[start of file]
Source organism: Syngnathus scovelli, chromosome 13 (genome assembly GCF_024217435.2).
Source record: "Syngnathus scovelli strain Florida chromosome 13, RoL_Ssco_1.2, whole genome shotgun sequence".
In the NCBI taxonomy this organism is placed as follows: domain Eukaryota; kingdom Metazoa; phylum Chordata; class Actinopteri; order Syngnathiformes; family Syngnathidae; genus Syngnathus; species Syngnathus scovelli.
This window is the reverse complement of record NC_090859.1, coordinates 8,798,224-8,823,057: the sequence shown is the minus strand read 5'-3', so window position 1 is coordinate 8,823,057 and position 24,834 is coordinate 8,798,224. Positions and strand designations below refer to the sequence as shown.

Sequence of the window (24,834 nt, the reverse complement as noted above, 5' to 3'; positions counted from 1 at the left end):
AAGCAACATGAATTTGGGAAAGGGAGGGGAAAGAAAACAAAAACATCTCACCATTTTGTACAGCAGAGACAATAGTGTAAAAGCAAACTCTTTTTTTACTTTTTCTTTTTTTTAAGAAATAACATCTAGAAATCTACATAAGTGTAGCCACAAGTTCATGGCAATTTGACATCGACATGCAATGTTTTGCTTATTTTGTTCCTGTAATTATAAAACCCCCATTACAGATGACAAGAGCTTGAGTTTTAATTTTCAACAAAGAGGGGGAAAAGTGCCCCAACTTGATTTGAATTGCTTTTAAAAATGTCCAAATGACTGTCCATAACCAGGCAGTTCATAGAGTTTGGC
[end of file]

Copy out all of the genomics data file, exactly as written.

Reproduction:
Source organism: Syngnathus scovelli, chromosome 13 (genome assembly GCF_024217435.2).
Source record: "Syngnathus scovelli strain Florida chromosome 13, RoL_Ssco_1.2, whole genome shotgun sequence".
In the NCBI taxonomy this organism is placed as follows: domain Eukaryota; kingdom Metazoa; phylum Chordata; class Actinopteri; order Syngnathiformes; family Syngnathidae; genus Syngnathus; species Syngnathus scovelli.
This window is the reverse complement of record NC_090859.1, coordinates 8,798,224-8,823,057: the sequence shown is the minus strand read 5'-3', so window position 1 is coordinate 8,823,057 and position 24,834 is coordinate 8,798,224. Positions and strand designations below refer to the sequence as shown.

Sequence of the window (24,834 nt, the reverse complement as noted above, 5' to 3'; positions counted from 1 at the left end):
AAGCAACATGAATTTGGGAAAGGGAGGGGAAAGAAAACAAAAACATCTCACCATTTTGTACAGCAGAGACAATAGTGTAAAAGCAAACTCTTTTTTTACTTTTTCTTTTTTTTAAGAAATAACATCTAGAAATCTACATAAGTGTAGCCACAAGTTCATGGCAATTTGACATCGACATGCAATGTTTTGCTTATTTTGTTCCTGTAATTATAAAACCCCCATTACAGATGACAAGAGCTTGAGTTTTAATTTTCAACAAAGAGGGGGAAAAGTGCCCCAACTTGATTTGAATTGCTTTTAAAAATGTCCAAATGACTGTCCATAACCAGGCAGTTCATAGAGTTTGGC